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Re: Open Access means sloppy publications?
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- Subject: Re: Open Access means sloppy publications?
- From: Heather Morrison <firstname.lastname@example.org>
- Date: Mon, 2 May 2005 21:53:24 EDT
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On 1-May-05, at 5:55 PM, Sally Morris ((ALPSP)) wrote:
The findings so far of our study comparing DOAJ with other journals does suggest that many more of them describe as 'peer review' a process that is totally or partially in-house; I would have thought that correct 'classical' peer review was normally conducted by external 'peers', with the Editor-in-Chief having a final decision in case of differences of opinion. See http://www.alpsp.org/openacc.htm#pres Sally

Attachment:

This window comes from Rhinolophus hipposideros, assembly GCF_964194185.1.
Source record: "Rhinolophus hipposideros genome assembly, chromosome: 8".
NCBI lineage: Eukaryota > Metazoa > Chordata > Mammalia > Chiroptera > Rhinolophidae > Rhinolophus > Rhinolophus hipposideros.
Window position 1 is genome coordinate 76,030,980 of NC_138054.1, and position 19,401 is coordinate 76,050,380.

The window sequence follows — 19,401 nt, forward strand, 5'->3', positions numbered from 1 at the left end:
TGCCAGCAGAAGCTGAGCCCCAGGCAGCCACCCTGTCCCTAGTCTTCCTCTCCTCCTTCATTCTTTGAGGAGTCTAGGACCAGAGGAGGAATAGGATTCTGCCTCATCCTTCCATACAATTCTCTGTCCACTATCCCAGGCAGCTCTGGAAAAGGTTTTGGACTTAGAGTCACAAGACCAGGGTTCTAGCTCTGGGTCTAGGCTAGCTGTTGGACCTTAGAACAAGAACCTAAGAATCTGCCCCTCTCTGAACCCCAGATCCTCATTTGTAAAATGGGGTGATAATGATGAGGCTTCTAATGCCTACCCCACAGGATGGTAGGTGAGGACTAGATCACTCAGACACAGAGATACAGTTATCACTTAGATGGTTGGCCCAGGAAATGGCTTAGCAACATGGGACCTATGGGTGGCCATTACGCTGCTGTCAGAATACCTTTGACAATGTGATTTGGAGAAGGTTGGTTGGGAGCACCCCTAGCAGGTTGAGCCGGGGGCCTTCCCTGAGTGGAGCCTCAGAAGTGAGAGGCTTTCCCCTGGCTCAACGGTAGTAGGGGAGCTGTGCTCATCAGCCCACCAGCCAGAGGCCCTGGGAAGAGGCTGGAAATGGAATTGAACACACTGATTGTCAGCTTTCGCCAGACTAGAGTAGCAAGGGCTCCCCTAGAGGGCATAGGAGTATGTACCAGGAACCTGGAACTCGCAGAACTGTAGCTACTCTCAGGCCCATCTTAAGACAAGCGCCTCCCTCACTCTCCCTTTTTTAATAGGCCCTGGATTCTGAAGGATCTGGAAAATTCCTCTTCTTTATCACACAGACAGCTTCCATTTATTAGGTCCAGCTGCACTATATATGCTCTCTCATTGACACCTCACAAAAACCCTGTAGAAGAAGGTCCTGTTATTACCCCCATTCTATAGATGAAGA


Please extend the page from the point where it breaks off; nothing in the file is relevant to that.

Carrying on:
Hi Sally, Thanks so much for sharing information about your study while it is still in the works. If you're comparing open access journals with traditional journals, no doubt you are matching on other factors in order to achieve the best possible comparison. Information about the quality of open access journals per se is very useful of course, however the matched comparison would be needed in order to assess the impact of open access per se, as opposed to other factors which are very likely correlated. One example: while there are traditional publishers who are experimenting with or moving over to open access, it seems to make sense that there are people who have no experience with traditional publishers who are now starting up journals, and these are more likely to be open access. If you're comparing quality of OA vs. non-OA, then of course you need to compare OA (experienced traditional publishers) and non-OA (less or inexperienced publishers). Another factor to account for is the country of origin and traditional practices there. This is true of elements like peer review, but also the number of articles published, and many other factors. For example, it makes more sense to compare a journal published in India as open access with another Indian journal that is not open access, rather than comparing the Indian journal with one that is published in the U.K. a personal view by, Heather G. Morrison